Restorations and Renovations
This lovely hand built car and 10cc racing engine first appeared in 2016 and ended up with John Goodall who did an amazing job of restoration. At some point in its life it did have scale wire wheels, but only a couple of hubs remained. One suspects that these could not deal with the power from the quite advanced motor. It is most unusual to find a home build, full race 10cc motor from that period, especially using magnesium castings. A rare feature of this car is a magneto running off the crown wheel at the back of the gearbox. Makes timing the engine an interesting operation though.
Dr Rankin lived in Barnoldswick, close to the Davies Charlton engine factory. During the late 1940s he built a couple of tethered cars using only hand tools, both fitted with Wildcat motors that came directly from Hefin Davies. Any machining that was required was carried out by colleagues at the local model engineering society. This car has the complete engine and drive unit sprung along the lines of the early Drysdale plans. Gearbox is from 1066, as are the wheels and tyres. The tyres were still good enough to run, even after nearly seventy years in storage. Hours of cleaning and freeing off a completely gummed up motor had the car running again in 2019.
There were a number of clubs and tracks up in Yorkshire and the car below most likely came from Guisely. Two of them were discovered and offered for sale on ebay back in 2014. They were both based on the Ian Moore #7 design that held the British record in the hands of his wife Ivy. One of the cars had a Dooling engine and was complete, which went to the States and this one as a bag of bits had little interest so was snapped up by a British enthusiast. After a good clean a root through the bits, it was found to be all there and required little more than careful assembly It still had the remote glow connecting lead and plug. The top had seen better days, but thanks to Oliver Monk's expert welder, that was soon restored to its former glory.
The second of the two cars built by the late Dr Rankin. This one has independent, swing axle front suspension, controlled by three large leaf springs. It was originally fitted with a DC Wildcat Diesel that was radially mounted on a beefy steel mount. This was later replaced with a 10cc Westbury Ensign, turning the ZN wheels via a massive Westbury gearbox. Unfortunately the tyres had perished badly, but with four new tyres, a great deal of elbow grease and a spare 1066 body, the car lives again.
This 1066 Conquest car was discovered at Old Warden in 2004, and by the strangest coincidence its original Conqueror motor was for sale from another engine enthusiast elsewhere on the field. Both car and engine had originated from the collection of Gerry Buck but nearly twenty years apart. The same enthusiast also had the original front axle assembly lurking in one of the many boxes he had just picked up. A Conqueror replaced the Nordec seen here to complete the rebuild of an original car.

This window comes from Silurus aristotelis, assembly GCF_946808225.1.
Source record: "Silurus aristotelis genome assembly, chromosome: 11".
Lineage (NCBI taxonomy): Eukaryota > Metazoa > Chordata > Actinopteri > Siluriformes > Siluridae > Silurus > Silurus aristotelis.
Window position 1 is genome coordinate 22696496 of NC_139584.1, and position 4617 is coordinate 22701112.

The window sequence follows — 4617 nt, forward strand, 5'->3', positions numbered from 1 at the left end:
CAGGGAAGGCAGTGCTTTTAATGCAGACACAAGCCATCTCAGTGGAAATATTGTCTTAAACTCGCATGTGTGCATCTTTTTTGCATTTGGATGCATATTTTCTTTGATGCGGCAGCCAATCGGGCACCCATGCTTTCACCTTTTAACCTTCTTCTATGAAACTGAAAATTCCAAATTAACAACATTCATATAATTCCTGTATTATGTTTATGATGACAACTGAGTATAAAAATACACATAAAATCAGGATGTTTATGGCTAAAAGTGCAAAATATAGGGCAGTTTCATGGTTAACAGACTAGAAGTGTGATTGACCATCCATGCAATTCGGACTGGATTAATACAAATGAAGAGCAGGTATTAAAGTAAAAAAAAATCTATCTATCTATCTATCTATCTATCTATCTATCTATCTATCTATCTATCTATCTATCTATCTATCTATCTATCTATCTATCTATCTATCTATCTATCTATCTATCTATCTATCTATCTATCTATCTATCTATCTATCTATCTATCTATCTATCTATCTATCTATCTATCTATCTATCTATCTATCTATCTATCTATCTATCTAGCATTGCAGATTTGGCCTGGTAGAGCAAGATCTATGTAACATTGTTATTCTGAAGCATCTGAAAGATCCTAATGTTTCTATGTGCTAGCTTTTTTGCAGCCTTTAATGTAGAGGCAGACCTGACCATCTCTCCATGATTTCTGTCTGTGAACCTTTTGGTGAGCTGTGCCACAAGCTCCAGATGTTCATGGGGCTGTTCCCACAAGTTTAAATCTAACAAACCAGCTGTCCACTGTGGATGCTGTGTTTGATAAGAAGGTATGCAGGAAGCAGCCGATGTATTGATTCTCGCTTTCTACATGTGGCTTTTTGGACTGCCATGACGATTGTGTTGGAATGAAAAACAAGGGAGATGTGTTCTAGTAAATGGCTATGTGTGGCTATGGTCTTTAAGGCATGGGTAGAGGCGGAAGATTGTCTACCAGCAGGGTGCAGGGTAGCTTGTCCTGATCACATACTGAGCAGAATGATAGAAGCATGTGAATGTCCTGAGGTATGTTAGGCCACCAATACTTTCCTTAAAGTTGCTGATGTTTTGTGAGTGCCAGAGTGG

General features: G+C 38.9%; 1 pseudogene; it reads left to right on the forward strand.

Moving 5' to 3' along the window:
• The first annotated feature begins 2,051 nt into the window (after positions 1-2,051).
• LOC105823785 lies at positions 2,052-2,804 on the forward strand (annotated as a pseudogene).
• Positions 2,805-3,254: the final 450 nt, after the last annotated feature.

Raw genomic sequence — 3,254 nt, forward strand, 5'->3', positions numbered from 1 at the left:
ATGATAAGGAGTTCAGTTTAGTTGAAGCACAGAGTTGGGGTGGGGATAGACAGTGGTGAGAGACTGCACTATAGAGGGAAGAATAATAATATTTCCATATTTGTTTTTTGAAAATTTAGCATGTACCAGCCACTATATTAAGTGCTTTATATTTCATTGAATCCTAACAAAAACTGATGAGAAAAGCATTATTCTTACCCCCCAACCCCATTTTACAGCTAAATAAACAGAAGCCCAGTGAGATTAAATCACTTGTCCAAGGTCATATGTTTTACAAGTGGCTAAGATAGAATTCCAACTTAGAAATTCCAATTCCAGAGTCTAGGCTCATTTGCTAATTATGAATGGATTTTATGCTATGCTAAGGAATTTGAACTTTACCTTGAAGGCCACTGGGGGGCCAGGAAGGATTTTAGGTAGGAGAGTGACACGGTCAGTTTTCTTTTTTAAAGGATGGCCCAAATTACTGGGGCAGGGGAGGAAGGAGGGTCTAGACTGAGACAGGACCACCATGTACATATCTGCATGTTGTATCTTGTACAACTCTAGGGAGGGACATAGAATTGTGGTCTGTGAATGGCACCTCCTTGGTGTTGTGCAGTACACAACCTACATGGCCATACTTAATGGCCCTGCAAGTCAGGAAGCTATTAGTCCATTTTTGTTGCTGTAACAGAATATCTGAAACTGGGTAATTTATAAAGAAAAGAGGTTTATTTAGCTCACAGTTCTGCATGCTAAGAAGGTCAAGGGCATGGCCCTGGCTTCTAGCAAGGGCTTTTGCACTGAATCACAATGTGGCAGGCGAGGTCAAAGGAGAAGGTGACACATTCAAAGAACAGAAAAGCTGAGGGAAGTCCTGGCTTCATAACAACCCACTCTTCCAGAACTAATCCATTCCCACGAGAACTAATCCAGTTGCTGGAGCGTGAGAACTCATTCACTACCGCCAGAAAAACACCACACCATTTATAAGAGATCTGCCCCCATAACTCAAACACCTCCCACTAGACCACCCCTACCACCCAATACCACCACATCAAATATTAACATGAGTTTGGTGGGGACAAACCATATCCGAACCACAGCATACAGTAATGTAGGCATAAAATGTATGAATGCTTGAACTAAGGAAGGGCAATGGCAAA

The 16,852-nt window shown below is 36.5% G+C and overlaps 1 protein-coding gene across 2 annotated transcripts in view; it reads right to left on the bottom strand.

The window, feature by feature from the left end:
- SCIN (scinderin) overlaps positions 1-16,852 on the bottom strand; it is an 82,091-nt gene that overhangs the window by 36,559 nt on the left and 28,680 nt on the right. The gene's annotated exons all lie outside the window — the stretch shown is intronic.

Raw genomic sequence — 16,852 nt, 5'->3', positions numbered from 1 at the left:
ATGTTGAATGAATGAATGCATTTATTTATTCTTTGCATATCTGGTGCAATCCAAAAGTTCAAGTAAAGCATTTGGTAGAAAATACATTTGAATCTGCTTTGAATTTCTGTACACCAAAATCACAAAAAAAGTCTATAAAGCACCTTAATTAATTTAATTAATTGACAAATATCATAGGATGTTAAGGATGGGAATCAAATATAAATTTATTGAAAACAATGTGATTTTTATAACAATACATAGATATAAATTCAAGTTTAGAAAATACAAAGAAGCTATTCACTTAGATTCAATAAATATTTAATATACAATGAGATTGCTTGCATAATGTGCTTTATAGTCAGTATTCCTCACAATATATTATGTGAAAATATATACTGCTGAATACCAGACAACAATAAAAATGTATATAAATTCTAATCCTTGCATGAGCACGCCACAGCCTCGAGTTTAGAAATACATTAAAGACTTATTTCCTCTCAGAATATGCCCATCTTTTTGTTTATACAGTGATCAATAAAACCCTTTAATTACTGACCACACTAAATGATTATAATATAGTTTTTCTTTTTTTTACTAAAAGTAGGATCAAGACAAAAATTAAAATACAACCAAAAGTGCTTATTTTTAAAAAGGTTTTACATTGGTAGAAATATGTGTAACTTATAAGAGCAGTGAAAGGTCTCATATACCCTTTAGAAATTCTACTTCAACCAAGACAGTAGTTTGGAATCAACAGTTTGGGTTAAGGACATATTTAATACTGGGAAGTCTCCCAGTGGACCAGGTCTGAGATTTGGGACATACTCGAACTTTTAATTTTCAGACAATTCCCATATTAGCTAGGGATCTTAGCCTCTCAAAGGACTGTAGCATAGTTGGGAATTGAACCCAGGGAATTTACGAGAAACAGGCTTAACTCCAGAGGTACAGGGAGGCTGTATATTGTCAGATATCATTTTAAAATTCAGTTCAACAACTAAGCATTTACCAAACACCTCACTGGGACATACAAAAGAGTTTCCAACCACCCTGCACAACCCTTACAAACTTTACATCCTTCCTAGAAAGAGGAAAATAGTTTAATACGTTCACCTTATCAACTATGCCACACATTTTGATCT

The late Roger Howe started building this Buck 2A from an Electra chassis kit but made the unusual choice of a Gerald Smith Redwing motor. This in turn led to the chassis and motor being parted after it failed to sell at Gildings auction in 2004. Luckily, a Retro Club member was able to reunite them after the Watford swapmeet in 2005 and complete the build. The body shape is wrong because the Redwing is much taller than a Bunch, which was also mounted angled downwards to give even more headroom. The late John Scott-Scott was able to provide the unique and original ignition connectors to finish off the build.
The remains of this E&M Special were discovered many years ago by the late Mike Patience. What made it so interesting and worthy of renovation was the very early chassis number, 1019, when they were still stamped onto brass plates and the original ignition tray and clips. Also seldom seen was the semicircular, factory fuel tank, with twin outlets and pipes for CW or ACW running. Now, how did that work? Although it looked a basket case, apart from two broken radius rods, everything else was able to be salvaged and another two Cressite tyres unearthed. M&E fitted both Cressite and Dunlop Fort tyres to their models, although the tyres are very different diameters.
Thanks to Retro Club members who have shared these rebuilds and renovations with us over the years.